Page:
FIG. 2 is a side view of an alternative stem of a prosthesis in accordance with the present invention, the stem being tapered over only a part of its length;
FIG. 2A is a back view of a stem of a prosthesis in accordance with the present invention, the stem having two parallel flat sides;
FIG. 2B is a back view of a stem of a prosthesis in accordance with the present invention, the stem having tapering flat sides;
FIG. 3 is a side view of a collar of a prosthesis in accordance with the present invention, the collar being fitted to the stem shown in FIG. 2;
FIG. 4 is a perspective view of a collar of a prosthesis in accordance with the present invention;
FIG. 5 is a perspective view of a locking collar of a prosthesis in accordance with the present invention;
FIG. 6 is a side view of the collar shown in FIG. 5 fitted to the stem shown in FIG. 2; and,
FIG. 7 is a perspective view of a collar of a prosthesis in accordance with the present invention, the collar including muscle attachment means.
With reference to FIGS. 1 and 2 of the accompanying drawings, embodiments of the present invention will now be described using the example of a hip replacement prosthesis.
A femoral component of a hip replacement prosthesis comprises a stem 1, a neck 2 and a head 3. The stem 1 may be tapered along the whole of its length as shown in FIG. 1, or alternatively it may be tapered over a first proximal portion 4, blending into a distal portion 5 of constant width, as shown in FIG. 2.
Referring to FIGS. 2A and 2B, viewed from its other aspect, the stem may have parallel flat sides 6, 7, as shown in FIG. 2A, to prevent rotation of the stem within the cement or bone. The flat sides may themselves be tapered as indicated by sides 8, 9 of FIG. 2B. Alternatively, the stem may be provided with grooves (not shown) to prevent rotation of the stem within the cement or bone, the grooves themselves being either parallel or tapered.
With reference to FIGS. 3 and 4, a collar 10 in accordance with the present invention is annular with a stem-engaging surface 10a and a bone-engaging surface 10b. The collar 10 may be circular as shown in FIGS. 3 and 4, or alternatively it may be shaped to accommodate the variations of bone anatomy along its length (not shown).
The collars may be lined with a shock absorbing material such as plastics material on either or both of the surfaces 10a, 10b, thus reducing stress concentrations in the stem and/or bone to collar interface.
A variety of collars 10 having different diameters of the surface 10a allow each collar to be fitted around the stem to engage the stem at a different pre-set height, as indicated by positions 11, 12, i.e. each collar has a constant internal diameter which substantially exceeds the axial extent of the corresponding collar, such that inner stem-engaging surface 10a makes line contact with the tapering portion 4 of the stem 1 at an axial level of the stem at which the stem has the same diameter as that of the surface 10a (see FIG. 3). Thus the surgeon has control over limb length, joint stability and degree of resection by selection of an appropriate collar. The tapering portion 4 of the stem is machined accurately to permit a range of collars to be fitted to the stem.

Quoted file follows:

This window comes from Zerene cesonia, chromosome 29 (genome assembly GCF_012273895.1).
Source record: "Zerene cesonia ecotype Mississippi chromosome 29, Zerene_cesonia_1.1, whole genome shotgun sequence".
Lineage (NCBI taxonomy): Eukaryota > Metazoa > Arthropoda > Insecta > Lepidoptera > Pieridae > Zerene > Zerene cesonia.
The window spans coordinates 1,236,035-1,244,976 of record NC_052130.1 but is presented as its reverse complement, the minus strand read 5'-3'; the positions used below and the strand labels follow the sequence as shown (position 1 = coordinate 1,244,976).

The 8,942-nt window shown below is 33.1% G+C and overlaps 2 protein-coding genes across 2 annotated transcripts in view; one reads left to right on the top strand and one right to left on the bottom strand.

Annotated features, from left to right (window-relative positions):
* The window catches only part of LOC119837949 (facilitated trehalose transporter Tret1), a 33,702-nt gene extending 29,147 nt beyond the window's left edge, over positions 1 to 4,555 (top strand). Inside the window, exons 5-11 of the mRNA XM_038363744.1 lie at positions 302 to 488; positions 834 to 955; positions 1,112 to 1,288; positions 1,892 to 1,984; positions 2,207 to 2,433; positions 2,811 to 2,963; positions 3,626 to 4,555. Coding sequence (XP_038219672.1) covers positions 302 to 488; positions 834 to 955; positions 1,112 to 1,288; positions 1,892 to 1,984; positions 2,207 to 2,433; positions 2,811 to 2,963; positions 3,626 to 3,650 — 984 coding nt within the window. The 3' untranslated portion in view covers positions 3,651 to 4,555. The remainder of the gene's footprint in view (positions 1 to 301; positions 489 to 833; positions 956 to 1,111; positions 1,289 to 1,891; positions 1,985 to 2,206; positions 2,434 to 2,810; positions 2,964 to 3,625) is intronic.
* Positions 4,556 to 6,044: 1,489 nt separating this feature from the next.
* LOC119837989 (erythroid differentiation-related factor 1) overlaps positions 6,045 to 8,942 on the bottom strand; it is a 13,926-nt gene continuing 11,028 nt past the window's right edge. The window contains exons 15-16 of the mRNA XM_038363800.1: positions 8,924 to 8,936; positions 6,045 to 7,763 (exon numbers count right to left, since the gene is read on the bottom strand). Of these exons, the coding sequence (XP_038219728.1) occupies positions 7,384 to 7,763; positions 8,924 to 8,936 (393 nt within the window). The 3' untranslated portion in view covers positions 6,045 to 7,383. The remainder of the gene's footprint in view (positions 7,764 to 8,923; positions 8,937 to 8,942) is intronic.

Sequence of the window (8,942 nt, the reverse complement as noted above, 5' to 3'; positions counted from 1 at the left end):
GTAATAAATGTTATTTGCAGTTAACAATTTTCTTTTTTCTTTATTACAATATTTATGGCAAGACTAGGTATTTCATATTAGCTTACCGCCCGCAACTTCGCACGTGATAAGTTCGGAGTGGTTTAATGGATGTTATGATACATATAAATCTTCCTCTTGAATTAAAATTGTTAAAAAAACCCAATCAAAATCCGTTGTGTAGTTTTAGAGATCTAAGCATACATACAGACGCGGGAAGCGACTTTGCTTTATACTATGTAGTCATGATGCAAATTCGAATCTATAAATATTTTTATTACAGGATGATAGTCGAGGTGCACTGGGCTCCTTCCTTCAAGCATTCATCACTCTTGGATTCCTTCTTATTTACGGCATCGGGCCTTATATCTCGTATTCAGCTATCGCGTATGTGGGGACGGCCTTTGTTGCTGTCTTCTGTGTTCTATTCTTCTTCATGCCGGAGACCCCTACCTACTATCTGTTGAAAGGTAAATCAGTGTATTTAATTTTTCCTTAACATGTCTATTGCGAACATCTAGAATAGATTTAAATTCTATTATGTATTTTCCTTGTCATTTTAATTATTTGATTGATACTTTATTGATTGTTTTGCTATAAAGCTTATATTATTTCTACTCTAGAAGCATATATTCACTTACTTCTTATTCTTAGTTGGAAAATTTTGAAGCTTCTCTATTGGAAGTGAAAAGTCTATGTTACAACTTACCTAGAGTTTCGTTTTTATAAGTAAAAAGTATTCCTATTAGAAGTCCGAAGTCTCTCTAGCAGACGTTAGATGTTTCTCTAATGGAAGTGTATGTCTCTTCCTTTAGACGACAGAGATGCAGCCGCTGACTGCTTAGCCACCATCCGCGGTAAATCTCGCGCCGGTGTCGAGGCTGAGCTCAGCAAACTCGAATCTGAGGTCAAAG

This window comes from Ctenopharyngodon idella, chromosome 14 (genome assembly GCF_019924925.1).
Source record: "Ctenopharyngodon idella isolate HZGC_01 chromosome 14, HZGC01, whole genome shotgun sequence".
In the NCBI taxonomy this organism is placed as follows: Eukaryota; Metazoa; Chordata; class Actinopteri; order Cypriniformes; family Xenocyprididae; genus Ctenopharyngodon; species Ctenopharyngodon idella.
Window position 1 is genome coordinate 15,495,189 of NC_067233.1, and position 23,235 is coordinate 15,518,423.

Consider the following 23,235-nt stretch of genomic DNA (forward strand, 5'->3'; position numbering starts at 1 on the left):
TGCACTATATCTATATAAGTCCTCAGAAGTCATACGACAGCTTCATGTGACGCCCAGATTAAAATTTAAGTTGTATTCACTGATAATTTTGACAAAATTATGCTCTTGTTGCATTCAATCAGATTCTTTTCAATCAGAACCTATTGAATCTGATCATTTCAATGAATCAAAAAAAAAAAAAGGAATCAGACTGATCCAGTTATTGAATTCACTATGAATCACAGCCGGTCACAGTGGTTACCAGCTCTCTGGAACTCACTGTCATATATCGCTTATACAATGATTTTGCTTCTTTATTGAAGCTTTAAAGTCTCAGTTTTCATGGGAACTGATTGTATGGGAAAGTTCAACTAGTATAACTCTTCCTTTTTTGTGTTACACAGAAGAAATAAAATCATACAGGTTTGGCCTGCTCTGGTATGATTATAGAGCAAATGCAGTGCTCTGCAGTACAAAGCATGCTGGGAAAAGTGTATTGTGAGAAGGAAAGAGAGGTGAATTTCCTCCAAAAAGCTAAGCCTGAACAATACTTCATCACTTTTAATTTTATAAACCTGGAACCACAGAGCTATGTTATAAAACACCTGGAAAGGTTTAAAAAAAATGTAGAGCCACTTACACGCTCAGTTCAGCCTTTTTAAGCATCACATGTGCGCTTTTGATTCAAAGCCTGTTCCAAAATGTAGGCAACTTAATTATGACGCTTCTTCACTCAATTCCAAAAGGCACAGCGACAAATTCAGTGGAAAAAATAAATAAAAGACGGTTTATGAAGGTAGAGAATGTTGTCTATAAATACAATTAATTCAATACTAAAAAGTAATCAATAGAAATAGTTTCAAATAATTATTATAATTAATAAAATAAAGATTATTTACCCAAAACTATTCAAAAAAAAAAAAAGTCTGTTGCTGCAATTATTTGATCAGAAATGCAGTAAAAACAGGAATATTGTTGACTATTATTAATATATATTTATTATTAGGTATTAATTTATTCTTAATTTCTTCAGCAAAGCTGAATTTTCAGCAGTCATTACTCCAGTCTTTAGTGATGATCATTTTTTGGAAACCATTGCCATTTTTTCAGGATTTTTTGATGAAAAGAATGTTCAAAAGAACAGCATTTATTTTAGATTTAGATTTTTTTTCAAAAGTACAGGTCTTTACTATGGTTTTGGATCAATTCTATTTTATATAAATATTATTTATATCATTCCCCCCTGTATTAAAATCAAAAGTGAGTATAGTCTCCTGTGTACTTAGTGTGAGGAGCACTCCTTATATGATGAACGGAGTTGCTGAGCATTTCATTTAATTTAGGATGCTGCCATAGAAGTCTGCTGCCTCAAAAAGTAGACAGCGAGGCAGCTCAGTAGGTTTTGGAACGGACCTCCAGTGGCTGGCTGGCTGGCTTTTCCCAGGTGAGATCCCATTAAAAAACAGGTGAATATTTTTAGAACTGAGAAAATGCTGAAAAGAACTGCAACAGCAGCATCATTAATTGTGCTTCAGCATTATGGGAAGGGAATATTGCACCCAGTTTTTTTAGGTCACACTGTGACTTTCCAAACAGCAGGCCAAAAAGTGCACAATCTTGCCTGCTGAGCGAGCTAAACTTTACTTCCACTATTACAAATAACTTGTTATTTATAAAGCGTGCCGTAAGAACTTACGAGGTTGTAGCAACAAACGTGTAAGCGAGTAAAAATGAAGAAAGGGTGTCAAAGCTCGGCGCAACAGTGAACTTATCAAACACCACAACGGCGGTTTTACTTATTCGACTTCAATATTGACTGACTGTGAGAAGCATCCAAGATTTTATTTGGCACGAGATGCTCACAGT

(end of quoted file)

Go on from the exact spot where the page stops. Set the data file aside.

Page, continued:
The collar 10 may be of the non-locking or locking type. A locking collar may be locked into position at a pre-set height on the stem, whereas a non-locking collar is able to rotate and/or slide axially with respect to the stem 1. The locking collars are rotatable with respect to the stem prior to locking into position on the stem.
Another type of collar in accordance with the present invention is shown in FIGS. 5 and 6, this type of collar being suitable for cases in which there has been partial resection of the bone, for example when there is bone loss on only one side of the femur, perhaps due to damage resulting from a previous failed hip replacement. In this case, a locking collar 13 is located at or close to the top of the stem 1. The collar 13 includes a downwardly depending bone load bearing portion 14 which is some distance distal from the top of the stem 1. The collar may be rotated prior to locking into position, so that the radial position of the partial bone loss is not important.
A collar having a muscle attachment capability is shown in FIG. 7, and has a radially extending lip 15 with a number of slots 16 contained in the lip. These slots 16 provide muscle attachment points. This type of collar is useful in cases of bone resection where important muscle groups near the ends of long bones are devoid of attachment points to the bone. The apertures in the collar may be varied to suit the individual requirements of the patient.
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|International Classification||A61F2/00, A61F2/30, A61F2/36|
|Cooperative Classification||A61F2/3672, A61F2002/3625, A61F2002/30238, A61F2002/30327, A61F2230/0065, A61F2002/302, A61F2002/30616, A61F2002/30382, A61F2002/3611, A61F2002/30729, A61F2250/0039, A61F2220/0033, A61F2/3662, A61F2002/3007, A61F2002/30777, A61F2002/30784, A61F2/36, A61F2/30728, A61F2/367, A61F2230/0069|
|Sep 8, 1988||AS||Assignment|
Owner name: CHAS. F. THACKRAY LIMITED, P.O. BOX HP 171, 1 SHIR
Free format text: ASSIGNMENT OF ASSIGNORS INTEREST.;ASSIGNOR:WROBLEWSKI, BOGUSLAW M.;REEL/FRAME:004942/0781
Effective date: 19880728
Owner name: CHAS. F. THACKRAY LIMITED,ENGLAND
Free format text: ASSIGNMENT OF ASSIGNORS INTEREST;ASSIGNOR:WROBLEWSKI, BOGUSLAW M.;REEL/FRAME:004942/0781
Effective date: 19880728
|Mar 7, 1989||CC||Certificate of correction|
|Apr 27, 1992||FPAY||Fee payment|
Year of fee payment: 4
|Jun 18, 1996||REMI||Maintenance fee reminder mailed|
|Nov 10, 1996||LAPS||Lapse for failure to pay maintenance fees|
|Jan 21, 1997||FP||Expired due to failure to pay maintenance fee|
Effective date: 19961113